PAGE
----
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Title:  Fifth Grade: Findings from the Fifth-Grade Follow-Up of the Early Childhood Longitudinal Study, Kindergarten Class of 1998-99
Description: This report highlights children’s gains in reading and mathematics over their first 6 years of school, from the start of kindergarten to the time when most of the children are completing fifth grade. It also describes children’s achievement in reading, mathematics, and science at the end of fifth grade. Comparisons are made in relation to children’s sex, race/ethnicity, family characteristics (e.g., family type, poverty status, primary home language), the types of schools attended (i.e., public or private), and residential and school mobility. While all children showed progress, learning gaps persisted. Certain family background variables were found to be associated with reading and mathematics achievement, for example, poverty status and mother's highest level of education. Children living in poverty in all rounds of data collection scored lower in both reading and mathematics, on average, than students who moved into and out of poverty during the same period. Children whose mothers had not completed high school scored lower than children whose mothers had a bachelor's or higher degree. Boys were more likely than girls to score in the highest third of the distribution of mathematics achievement scores. It is the fifth in a series of reports from the Early Childhood Longitudinal Study, Kindergarten Class of 1998-99.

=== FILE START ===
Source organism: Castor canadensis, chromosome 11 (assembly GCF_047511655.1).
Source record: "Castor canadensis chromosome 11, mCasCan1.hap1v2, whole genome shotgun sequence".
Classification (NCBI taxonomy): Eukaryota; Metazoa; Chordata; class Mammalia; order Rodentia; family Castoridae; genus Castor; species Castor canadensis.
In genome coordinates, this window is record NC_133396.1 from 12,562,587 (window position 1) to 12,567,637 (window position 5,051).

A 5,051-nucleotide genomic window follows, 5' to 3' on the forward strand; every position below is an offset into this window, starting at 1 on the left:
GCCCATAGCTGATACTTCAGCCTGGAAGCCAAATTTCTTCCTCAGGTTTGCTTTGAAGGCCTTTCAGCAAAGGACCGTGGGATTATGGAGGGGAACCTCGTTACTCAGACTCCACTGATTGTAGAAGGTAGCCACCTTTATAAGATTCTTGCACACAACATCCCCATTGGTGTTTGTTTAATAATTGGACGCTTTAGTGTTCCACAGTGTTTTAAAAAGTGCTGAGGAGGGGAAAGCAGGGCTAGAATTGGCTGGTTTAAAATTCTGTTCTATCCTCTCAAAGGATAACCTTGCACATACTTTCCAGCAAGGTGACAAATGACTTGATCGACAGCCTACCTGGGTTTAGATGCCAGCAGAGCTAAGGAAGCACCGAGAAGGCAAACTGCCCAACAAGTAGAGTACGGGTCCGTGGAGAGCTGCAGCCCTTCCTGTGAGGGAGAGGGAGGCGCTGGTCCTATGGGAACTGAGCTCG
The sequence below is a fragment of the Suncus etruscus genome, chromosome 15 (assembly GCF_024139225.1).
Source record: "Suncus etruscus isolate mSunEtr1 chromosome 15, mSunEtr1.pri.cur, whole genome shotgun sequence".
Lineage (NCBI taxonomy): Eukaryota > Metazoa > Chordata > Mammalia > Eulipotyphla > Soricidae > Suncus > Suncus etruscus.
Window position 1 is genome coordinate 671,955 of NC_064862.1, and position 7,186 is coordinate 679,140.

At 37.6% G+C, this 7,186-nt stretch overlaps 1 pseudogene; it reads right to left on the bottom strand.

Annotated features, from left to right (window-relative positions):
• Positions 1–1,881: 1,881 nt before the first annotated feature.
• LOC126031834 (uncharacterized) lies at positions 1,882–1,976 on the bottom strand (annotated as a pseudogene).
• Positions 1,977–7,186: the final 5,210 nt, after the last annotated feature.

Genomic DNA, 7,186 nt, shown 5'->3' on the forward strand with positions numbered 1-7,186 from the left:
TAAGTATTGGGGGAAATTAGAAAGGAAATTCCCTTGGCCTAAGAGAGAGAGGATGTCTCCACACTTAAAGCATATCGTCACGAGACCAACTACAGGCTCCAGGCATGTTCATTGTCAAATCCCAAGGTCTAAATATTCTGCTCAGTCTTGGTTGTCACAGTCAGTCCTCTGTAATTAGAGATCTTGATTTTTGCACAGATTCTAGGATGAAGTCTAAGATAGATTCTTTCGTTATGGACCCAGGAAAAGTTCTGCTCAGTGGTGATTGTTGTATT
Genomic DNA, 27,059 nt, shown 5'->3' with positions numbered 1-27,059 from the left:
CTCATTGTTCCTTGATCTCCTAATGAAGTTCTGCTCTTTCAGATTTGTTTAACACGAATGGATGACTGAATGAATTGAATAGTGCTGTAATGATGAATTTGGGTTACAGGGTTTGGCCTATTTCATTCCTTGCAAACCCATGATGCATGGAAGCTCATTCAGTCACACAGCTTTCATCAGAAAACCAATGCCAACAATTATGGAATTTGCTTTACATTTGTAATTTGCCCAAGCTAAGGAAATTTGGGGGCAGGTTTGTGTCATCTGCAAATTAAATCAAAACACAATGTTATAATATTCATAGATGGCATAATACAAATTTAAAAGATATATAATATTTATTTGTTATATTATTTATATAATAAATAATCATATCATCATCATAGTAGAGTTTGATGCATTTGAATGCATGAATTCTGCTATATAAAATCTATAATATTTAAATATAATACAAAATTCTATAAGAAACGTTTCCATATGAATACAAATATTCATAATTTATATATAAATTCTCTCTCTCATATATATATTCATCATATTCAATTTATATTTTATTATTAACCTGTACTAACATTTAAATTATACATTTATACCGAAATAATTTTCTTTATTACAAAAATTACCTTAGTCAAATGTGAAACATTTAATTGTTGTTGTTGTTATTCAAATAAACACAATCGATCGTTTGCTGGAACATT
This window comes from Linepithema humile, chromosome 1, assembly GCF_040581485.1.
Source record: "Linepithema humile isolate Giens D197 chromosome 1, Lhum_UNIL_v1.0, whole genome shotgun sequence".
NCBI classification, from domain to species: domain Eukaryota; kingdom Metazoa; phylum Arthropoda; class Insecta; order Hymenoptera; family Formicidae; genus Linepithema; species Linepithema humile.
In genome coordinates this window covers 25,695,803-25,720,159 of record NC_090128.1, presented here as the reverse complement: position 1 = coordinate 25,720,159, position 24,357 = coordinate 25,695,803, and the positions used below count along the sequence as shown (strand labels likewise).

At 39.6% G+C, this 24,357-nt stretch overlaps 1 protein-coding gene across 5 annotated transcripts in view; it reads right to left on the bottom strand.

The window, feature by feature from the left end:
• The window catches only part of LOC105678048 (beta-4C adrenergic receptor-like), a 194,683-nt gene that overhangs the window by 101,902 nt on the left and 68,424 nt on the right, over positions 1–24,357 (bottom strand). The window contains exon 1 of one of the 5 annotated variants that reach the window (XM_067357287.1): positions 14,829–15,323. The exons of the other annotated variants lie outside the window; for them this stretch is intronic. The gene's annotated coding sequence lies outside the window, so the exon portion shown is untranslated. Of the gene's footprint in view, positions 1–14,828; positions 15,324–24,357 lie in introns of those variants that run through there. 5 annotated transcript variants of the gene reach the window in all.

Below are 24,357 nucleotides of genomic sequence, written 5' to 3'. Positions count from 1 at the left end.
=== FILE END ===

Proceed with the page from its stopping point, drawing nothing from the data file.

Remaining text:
Online Availability:
Cover Date: March 2006
Web Release: March 24, 2006
Print Release:
Publication #: NCES 2006038
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General Ordering Information
Center/Program: NCES
Type of Product: First Look / ED TAB
Survey/Program Areas: Early Childhood Longitudinal Study (ECLS)
Achievement (Student)
Longitudinal Studies
Questions: For questions about the content of this First Look / ED TAB, please contact:
NCES WebMaster.